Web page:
Stone Roses. Terence Trent D'arby. Paul Weller. Elastica. Orbital.
Backstage at Ireland's Feile Festival in Cork's Pairc Ul Chaolmh
sits a row of Portakabins, each one with a different band's name
on it. Outside Elastica's there's Justine and Damon... snogging!
Next door, shooting the breeze with D'arby (a man who's brought
enough stage costumes to launch a west end musical), there's Weller,
sporting perhaps his worst haircut to date. All's quiet on the
baggy front. Two hand looking blokes guard the door, but predictably
The Stone Roses fail to show their faces.
At Orbital's place, by contrast, it's more of a family picnic
than a VIP chinwag sesh. Hanging out with a bunch of mates who
hitched a lift in their snazzy two-decker tour bus, the Hartnoll
brothers, Paul and Phil, seem so removed from this impenetrable
star system as to be hardly there. Some six hours later, however,
the reason why Orbital are at Feile becomes magnificently clear.
But as for the stardom bit. Well...
"I'll tell you one thing. I'm just glad we're not a trendy band
in the same way that someone like Tricky is," says Phil. "You
hear these tales about the hangers on that follow him around without
him even wanting them there; about how he has to put up with people
like David Bowie storming into his dressing room to have his picture
taken with him. It's not Tricky's fault, he's a totally normal
bloke, but when you get caught up in that flavour of the month
thing a lot of stuff gets really fucked up. It's horrible. Like
everyone's trying to scavenge a bit of your trendiness."
The kudos of having megastars in their midst might not count for
much with Orbital, but their ability to rock crowds that stretch
off over the horizon unequivocally does. There are those who claim
they have little to do with the dance scene, because their tracks
aren't DJ friendly and because students like them. This is a large
dose of tosh - people who say such things live under the illusion
that the UK dance scene should aspire to America's. Dance music
in Britain spans numerous elements, unlike America's it's successful,
and Orbital, well, they're the techno band who take on the rockers
and beat them at their own game. Like The Prodigy, they're the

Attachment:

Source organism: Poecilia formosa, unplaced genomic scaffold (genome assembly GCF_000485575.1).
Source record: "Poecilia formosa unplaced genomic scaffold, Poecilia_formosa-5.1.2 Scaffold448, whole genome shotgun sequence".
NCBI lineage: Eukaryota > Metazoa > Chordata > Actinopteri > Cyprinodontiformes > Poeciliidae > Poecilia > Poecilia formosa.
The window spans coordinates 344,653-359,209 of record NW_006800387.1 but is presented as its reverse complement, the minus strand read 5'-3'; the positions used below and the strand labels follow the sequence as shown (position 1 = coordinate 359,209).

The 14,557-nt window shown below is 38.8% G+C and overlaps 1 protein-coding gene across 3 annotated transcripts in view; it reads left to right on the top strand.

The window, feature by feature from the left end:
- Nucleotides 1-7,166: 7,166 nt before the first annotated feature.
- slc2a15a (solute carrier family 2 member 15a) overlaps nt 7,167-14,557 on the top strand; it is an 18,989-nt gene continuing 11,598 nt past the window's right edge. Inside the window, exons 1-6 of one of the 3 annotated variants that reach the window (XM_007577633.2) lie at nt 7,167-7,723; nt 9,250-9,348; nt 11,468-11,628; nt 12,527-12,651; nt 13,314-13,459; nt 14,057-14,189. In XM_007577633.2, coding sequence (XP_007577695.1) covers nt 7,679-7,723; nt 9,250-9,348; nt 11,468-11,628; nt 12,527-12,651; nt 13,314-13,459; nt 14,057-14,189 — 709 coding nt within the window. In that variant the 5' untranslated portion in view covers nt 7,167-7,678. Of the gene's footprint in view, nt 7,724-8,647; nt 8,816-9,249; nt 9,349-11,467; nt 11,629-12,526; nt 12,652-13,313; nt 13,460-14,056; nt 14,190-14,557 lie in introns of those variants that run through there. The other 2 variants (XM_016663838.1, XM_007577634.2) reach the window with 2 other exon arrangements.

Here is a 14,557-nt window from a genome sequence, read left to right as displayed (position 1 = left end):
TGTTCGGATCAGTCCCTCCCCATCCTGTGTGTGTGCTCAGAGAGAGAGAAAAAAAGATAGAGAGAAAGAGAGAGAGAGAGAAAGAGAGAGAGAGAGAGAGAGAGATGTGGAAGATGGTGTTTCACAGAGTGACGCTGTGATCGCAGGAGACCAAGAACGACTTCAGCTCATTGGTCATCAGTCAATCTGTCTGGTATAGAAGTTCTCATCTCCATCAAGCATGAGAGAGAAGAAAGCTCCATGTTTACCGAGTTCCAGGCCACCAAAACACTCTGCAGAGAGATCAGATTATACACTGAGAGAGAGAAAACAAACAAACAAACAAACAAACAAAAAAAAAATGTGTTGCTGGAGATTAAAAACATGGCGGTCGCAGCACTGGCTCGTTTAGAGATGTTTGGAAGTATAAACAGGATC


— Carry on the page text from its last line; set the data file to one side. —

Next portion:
stuff that festivals are made of. Which is fortunate, seeing as
tonight the Hartnoll brothers have a challenge and a half on their
hands. They're on last in the main stadium, directly after the
long-awaited return of The Stone Roses.
"I'm happy about the fact that they're not treating us as third
rate citizens anymore," says Paul, the younger Hartnoll. "I'm
into playing alongside different kinds of bands rather than being
segregated from them. And with someone like The Stone Roses, who're
pretty funky, they've probably got more in common with us than
with some really pessimist, indie band."
Orbital, like The Roses, sprang from the era of musical freedom
that was the late 80s and early 90s. The Hartnoll brothers gave
up dead-end day jobs and blasted sky high into the charts with
'Chime', one of the most effortlessly jubilant and gobsmackingly
beautiful pieces of homegrown house/techno the warehouse nation
had experienced. They haven't yet climbed as high in the singles
chart again, but with three solid LPs, all boasting a string of
unforgettable tunes, and a legendary reputation on the live circuit,
they've found acceptance for electronic dance in places it's never
been welcome before.
"Our wildest dreams were about achieving the same status as Cabaret
Voltaire," laughs Paul. "I guess we've gone beyond them now."
By a mile - largely due to a sound that's as staunchly tuneful,
fluently musical and wholly distinctive as it is abstract or awkward.
They've propelled this distinctive sound across frontiers as varied
as clanging industrial dub, expressive neo-jungle, ethereal vocal
tunes, driving trance and now, on their new single, 'Times Fly'
(which is too long to qualify for a chart position and Orbital
are admirably and typically too obstinate to consider cutting
it down to size), immaculate downtempo techno-funk, next to off-kilter
drum & bass and the wizard-like use of female vocals they bring
to so much of their work. Next out of the studio is a track called
'PETROL', destined to be the soundtrack for a game on Sony's soon-to-be-launched
computer games console.
"I hate snobbery," says Paul, "whether it's a class thing, a fashion
thing a musical thing or any kind of thing. All these divisions
have really damaged dance music. I mean, rhythm is rhythm, isn't
it? And it's got a lot more to do with people's attitudes than
what specific genre they're making. You don't have to sound like
a band to identify with them. It's about what lurks deeper inside
It's obvious that something political lurks near to the core of
Orbital. It was never closer to boiling over than on 'Snivilisation',
their last album, they say.
"It couldn't be helped I guess," explains Paul. "The Criminal
Justice Bill protests were really getting going while we were
making it and that influence worked its way really deep into the
But do they think people have lost hope in ever beating the CJA?
Paul: "I think some people have, to be honest, because we're such
a lethargic country. Smash the broadcasting companies and you'll
get some motivation out of people. Take their TVs away from them,
Phil: "Maybe the Thatcherite years have knocked the stuffing out
of everyone. It's almost as if no-one knows how to fight anymore.
The laws have every angle covered. it's like trying to fight with
your arms tied behind your back."
have gone one stage further than fighting," Phil decides later.
"Whereas punk tackled things head on, people are now subversive
in the sense that they'd rather party and enjoy themselves instead